"When we're talking about these developmental processes [that are] non-hardware-related," Martinson said, "it's a challenge getting people to see the same improvement processes at work. A process doesn't have to be bending metal. And when you're changing a process, there always are places waste can be eliminated."
Suppliers, procurement key
Boeing suppliers are integral parts of the value stream, from both cost and logistics standpoints. Across the company, Lean practitioners are sharing their knowledge with suppliers, helping them streamline their operations and thus become better partners to Boeing. The Supplier Management Process Council, which predates the Boeing merger and acquisitions of the late '90s, oversees this process. It's about leading by example, says Council chairman Bill Stowers.
"A lot of suppliers, when we started the Lean training, were willing to go along with it but weren't sure it would help them," said Kim Michel, Joint Direct Attack Munition program manager. But "we've done a really good job of walking the talk."
Woven Electronics supplies wiring harnesses for the JDAM program, and the Simpsonville, S.C.–based firm embraced the chance to learn Lean. Woven has been part of the U.S. Air Force–sponsored Small/Medium Enterprise Initiative, designed to help small- and medium-sized firms improve their manufacturing technology practices. Since starting Lean activities on its first harnesses in January 2000, Woven has improved its inventory turns from seven turns a year to its current 26 turns.
"We're very close to a one-piece flow, which means you don't have all this work-in-progress inventory," said Tom Lappin, Woven's quality assurance manager and "Lean Champion." "Your cycle time is reduced from weeks down to hours, almost. For us, being able to reduce the cycle time and reduce inventory keeps costs in line." The company has gone from producing 30 cables each week to 90 cables per day to keep up with JDAM's ramped-up production.
Boeing's Lean experts "don't come with an attitude of 'This is what you have to do,'" said Lappin. "It's more of a coaching type thing with a lot of ideas. They don't impose their ideas on you, but bring the ideas out of the people."
In fact, says Lean Aerospace Initiative's Deborah Nightingale, supplier costs are one of the more variable within a Lean supply chain. That's why Supplier Management organizations within Boeing business units actively help suppliers implement Lean practices such as value stream mapping and Accelerated Improvement Workshops that will, in turn, reduce costs passed along to Boeing.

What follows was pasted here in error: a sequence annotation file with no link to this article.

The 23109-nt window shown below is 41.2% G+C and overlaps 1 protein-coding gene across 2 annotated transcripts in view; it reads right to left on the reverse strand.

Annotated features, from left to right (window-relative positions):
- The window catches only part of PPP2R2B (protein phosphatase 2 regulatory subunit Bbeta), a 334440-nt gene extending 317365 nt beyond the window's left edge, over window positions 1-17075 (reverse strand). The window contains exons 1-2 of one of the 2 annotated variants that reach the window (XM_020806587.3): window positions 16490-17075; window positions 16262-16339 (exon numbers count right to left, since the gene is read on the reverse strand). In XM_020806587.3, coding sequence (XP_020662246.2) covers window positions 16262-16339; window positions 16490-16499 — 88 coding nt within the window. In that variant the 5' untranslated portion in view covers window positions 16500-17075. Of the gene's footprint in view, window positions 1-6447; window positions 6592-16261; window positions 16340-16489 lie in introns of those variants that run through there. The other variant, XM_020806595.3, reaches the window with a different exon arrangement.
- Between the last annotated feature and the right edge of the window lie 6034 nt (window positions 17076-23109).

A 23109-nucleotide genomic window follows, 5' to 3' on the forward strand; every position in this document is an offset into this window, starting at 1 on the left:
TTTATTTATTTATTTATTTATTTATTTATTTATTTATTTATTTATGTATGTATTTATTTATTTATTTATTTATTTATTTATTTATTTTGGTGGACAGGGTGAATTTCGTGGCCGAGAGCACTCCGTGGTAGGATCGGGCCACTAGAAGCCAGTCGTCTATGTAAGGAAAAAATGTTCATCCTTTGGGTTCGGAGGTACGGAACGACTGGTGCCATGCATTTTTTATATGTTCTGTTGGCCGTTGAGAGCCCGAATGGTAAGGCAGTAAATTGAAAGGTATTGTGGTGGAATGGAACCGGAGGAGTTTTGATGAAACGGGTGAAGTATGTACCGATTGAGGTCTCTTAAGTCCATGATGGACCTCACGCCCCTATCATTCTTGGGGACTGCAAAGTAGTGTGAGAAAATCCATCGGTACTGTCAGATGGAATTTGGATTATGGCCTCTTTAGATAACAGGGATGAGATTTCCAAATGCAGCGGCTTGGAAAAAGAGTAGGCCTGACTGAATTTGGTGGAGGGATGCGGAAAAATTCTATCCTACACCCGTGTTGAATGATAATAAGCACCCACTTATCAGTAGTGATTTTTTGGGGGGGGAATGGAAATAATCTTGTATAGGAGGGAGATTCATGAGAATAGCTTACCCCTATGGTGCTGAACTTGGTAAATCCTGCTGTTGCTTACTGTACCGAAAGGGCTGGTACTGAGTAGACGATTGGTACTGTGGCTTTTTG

But the company isn't just focusing on manufacturing suppliers. Even Boeing Library Services recently introduced its own Lean ordering process, turning the ordering of all books except those not available through Boeing-approved supplier Barnes & Noble over to each organization or group. The goal: to remove the library as a middleman. Eliminating this step lowers the end price to the ultimate Boeing customer, as overhead Finance costs are no longer added to the price of publications.
Inevitable culture shift
Change even when inevitably for a company's good is never easy. But engaging employees in the process from conception to development and delivery is critical to Lean's success at Boeing and beyond."
It has been a challenge to convince folks," said Seal Beach's Martinson. "We communicate that we're not improving processes to eliminate jobs, but to improve our competitiveness and therefore create more jobs."
While some shop floor workers used to refer to Lean scornfully as "Less Employees Are Needed," many who implement its concepts every day have become believers.
"As long as we're making the numbers we're supposed to be making which Lean is supposed to do it'll help us get new business in here," said Jerry Tannehill, a third-shift JDAM munitions mechanic and High Performance Work Organization leader. "With the Lean process, that'll make it more appealing to the government [customer], so that we can get more contracts."
Morale is high, he says, because the team makes at least 60 percent of shop floor decisions collectively.
"When you think that the employer really not only wants you to be able to drill and fill aluminum well," said Bogue, "but also bring your soul and who you are and your spirit to work and you're allowed to use it it changes the level of employee engagement with the employer."
And this engagement is evident, he says, in workers' expressions, in their eyes.
To maintain the free flow of ideas, says Commercial Airplanes' Mike Herscher, the company may soon host a "competition" between moonshine shops to reward the most creative approaches to factory floor problems.
"Everywhere we go," said Bogue, "people who have the 'Lean spirit' are now viewing the world with the eyes of a child and the eyes of a student.
"If we've all learned one thing, it's how much opportunity there is. There's a lot of runway left, and it's really fun when it works well."